Privacy and Confidentiality
Safeguarding Private Information by All Reasonable Means Available
Protecting Your Business Clients
Many businesses handle sensitive information about their clients on a daily basis. This requires utmost diligence by the business or organization to protect this personal and sensitive information. Financial, personal, and medical privacy are now considered fundamental rights protected by laws regulating the storage and transmission of private information, including print, network security, and verbal communication.
Guarding Trade Secrets
In today’s increasingly competitive marketplace, businesses exert significant care to protect their “trade secrets,” or any company specific information that provides an advantage over its competitors, whether about a product, a process, a compilation of information, or more. Almost every industry, from finance to medicine or manufacturing to social services, is compelled to use all reasonable means available to protect their company records and information.
Providing Privacy at Medical Facilities
A 2005 study at Johns Hopkins University found that hospital noise increased by almost 30%, up to 72 decibels during the day and 60 decibels at night. And these levels have continued to climb since then. While this obviously creates an uncomfortable experience for patients, even more importantly are the HIPAA compliance problems that accompany a noisy facility.
Maintaining Classified Information
In law enforcement, military and government facilities, protecting sensitive or classified information is essential to their successful daily operations. If important information falls into the wrong hands, lives could be at stake. These businesses and agencies invest hundreds of thousands of dollars in physical security equipment and systems, yet often overlook the most obvious need for guarding the privacy of conversations.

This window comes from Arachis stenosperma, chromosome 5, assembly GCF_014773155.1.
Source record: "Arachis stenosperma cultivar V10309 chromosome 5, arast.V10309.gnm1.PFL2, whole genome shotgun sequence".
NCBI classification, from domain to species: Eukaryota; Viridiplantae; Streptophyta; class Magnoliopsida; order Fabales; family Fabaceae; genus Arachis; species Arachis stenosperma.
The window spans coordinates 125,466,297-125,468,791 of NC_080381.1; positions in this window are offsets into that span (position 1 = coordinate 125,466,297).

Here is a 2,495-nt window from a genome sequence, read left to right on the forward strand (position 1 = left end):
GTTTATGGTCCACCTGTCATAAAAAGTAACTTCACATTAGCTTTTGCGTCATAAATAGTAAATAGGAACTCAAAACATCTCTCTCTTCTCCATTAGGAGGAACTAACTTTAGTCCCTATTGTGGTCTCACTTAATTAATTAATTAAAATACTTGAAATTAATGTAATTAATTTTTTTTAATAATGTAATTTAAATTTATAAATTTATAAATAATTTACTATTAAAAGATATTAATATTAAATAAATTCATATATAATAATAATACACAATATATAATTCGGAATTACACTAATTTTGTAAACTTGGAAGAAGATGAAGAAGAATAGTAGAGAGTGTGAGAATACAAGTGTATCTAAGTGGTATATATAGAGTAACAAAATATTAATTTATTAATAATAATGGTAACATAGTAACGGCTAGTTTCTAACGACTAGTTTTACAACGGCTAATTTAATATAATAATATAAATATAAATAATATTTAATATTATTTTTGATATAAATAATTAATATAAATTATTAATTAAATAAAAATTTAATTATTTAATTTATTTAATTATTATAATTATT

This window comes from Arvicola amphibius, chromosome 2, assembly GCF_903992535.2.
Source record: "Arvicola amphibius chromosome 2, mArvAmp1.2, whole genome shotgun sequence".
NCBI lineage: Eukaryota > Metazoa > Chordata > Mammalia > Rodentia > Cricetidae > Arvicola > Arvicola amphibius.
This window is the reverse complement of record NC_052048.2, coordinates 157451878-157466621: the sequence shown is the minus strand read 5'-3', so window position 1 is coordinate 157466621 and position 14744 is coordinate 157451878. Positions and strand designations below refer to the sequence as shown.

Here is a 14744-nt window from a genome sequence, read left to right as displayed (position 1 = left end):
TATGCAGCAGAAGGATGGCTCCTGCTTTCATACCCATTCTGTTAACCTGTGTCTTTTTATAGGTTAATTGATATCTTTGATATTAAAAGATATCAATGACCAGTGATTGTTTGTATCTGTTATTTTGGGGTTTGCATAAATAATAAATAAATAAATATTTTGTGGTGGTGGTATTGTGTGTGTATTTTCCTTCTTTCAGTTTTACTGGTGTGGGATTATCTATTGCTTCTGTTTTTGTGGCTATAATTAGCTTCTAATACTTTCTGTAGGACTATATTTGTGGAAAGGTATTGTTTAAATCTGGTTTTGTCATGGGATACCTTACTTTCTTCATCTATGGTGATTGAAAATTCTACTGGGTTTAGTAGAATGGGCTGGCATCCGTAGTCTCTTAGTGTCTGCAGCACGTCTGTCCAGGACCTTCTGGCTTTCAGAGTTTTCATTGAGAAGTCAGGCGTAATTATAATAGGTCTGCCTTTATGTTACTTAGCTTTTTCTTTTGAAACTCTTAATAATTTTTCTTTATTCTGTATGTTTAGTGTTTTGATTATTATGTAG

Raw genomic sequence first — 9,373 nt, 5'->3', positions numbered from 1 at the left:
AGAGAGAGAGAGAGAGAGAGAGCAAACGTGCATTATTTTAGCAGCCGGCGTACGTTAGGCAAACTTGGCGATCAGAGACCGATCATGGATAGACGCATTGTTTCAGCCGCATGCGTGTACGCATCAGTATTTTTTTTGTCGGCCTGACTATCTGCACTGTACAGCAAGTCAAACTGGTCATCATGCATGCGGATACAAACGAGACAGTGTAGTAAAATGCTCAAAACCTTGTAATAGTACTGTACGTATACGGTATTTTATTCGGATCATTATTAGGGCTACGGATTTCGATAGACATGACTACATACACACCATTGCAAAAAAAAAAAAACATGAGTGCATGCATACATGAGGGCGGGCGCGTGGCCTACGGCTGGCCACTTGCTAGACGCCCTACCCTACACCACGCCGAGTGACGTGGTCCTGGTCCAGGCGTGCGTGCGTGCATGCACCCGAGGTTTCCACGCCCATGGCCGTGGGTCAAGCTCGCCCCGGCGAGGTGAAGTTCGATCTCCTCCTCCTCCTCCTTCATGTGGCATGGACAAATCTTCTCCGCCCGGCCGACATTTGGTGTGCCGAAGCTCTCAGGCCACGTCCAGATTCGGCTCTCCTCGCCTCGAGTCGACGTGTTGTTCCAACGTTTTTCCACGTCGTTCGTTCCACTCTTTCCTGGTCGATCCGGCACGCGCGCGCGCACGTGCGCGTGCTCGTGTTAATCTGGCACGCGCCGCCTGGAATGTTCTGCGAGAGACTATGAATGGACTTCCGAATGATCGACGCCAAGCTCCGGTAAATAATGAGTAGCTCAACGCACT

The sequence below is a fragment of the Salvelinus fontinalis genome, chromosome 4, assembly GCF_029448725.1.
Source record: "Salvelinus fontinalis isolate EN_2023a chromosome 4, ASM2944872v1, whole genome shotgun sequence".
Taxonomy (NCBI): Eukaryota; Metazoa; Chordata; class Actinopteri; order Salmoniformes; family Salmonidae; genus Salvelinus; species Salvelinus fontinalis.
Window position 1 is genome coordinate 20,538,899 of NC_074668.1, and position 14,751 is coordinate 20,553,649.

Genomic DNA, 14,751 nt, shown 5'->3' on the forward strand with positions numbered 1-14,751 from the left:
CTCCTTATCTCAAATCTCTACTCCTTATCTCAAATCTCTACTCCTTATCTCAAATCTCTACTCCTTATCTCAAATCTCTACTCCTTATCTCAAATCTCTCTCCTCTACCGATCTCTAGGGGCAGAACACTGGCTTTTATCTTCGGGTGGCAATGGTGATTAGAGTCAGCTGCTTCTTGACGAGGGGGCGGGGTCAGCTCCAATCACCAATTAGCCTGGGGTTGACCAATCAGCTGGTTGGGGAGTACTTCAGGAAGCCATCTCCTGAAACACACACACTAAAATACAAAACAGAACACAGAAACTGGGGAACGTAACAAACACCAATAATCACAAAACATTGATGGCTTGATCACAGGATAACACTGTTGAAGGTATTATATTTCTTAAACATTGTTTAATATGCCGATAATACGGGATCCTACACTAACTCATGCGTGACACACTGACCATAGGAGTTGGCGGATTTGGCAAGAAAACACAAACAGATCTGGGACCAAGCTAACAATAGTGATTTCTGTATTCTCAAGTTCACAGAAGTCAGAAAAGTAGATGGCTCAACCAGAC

Companies go to great lengths to secure the digital transmission and storage of information. And physical files are often kept locked with limited access. Some offices have gone as far as choosing furniture and office layout to provide further privacy and confidentiality. But the further step of achieving voice privacy in the work place is essential.
The Regus Group conducted a study in 2008 looking at overheard conversations in American business. The study found that 59% of business professional had eavesdropped on other people’s conversations, and that 19% of those surveyed admitted that they were able to use the information they overheard.
Today’s environment of open office space and mass communication can help build better collaboration, but also allows information to be picked up, intentionally or not, through eavesdropping. This breach of privacy and confidentiality can undermine even the most sophisticated security systems. It is imperative that managers find cost-effective means to safeguard sensitive conversations in the workplace.
Contact us today to find out how sound masking systems can help you achieve confidential speech privacy in the workplace.